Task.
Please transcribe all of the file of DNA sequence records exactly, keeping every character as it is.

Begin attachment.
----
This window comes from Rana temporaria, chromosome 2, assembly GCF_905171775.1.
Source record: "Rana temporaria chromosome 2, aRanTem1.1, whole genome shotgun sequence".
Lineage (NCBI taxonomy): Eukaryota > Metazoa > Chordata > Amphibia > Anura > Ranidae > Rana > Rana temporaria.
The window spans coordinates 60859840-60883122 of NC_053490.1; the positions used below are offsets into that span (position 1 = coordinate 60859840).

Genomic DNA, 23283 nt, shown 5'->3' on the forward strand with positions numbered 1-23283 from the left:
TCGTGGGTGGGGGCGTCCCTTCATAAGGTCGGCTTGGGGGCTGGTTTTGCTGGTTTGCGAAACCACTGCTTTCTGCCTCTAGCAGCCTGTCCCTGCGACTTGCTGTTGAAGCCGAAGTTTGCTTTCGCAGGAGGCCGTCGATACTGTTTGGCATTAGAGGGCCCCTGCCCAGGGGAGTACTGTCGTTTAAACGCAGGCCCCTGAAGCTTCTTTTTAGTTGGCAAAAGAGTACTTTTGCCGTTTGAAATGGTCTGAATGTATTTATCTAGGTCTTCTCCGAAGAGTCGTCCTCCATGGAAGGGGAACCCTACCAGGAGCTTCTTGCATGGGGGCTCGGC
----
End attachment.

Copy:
This window comes from Rana temporaria, chromosome 2, assembly GCF_905171775.1.
Source record: "Rana temporaria chromosome 2, aRanTem1.1, whole genome shotgun sequence".
Lineage (NCBI taxonomy): Eukaryota > Metazoa > Chordata > Amphibia > Anura > Ranidae > Rana > Rana temporaria.
The window spans coordinates 60859840-60883122 of NC_053490.1; the positions used below are offsets into that span (position 1 = coordinate 60859840).

Genomic DNA, 23283 nt, shown 5'->3' on the forward strand with positions numbered 1-23283 from the left:
TCGTGGGTGGGGGCGTCCCTTCATAAGGTCGGCTTGGGGGCTGGTTTTGCTGGTTTGCGAAACCACTGCTTTCTGCCTCTAGCAGCCTGTCCCTGCGACTTGCTGTTGAAGCCGAAGTTTGCTTTCGCAGGAGGCCGTCGATACTGTTTGGCATTAGAGGGCCCCTGCCCAGGGGAGTACTGTCGTTTAAACGCAGGCCCCTGAAGCTTCTTTTTAGTTGGCAAAAGAGTACTTTTGCCGTTTGAAATGGTCTGAATGTATTTATCTAGGTCTTCTCCGAAGAGTCGTCCTCCATGGAAGGGGAACCCTACCAGGAGCTTCTTGCATGGGGGCTCGGC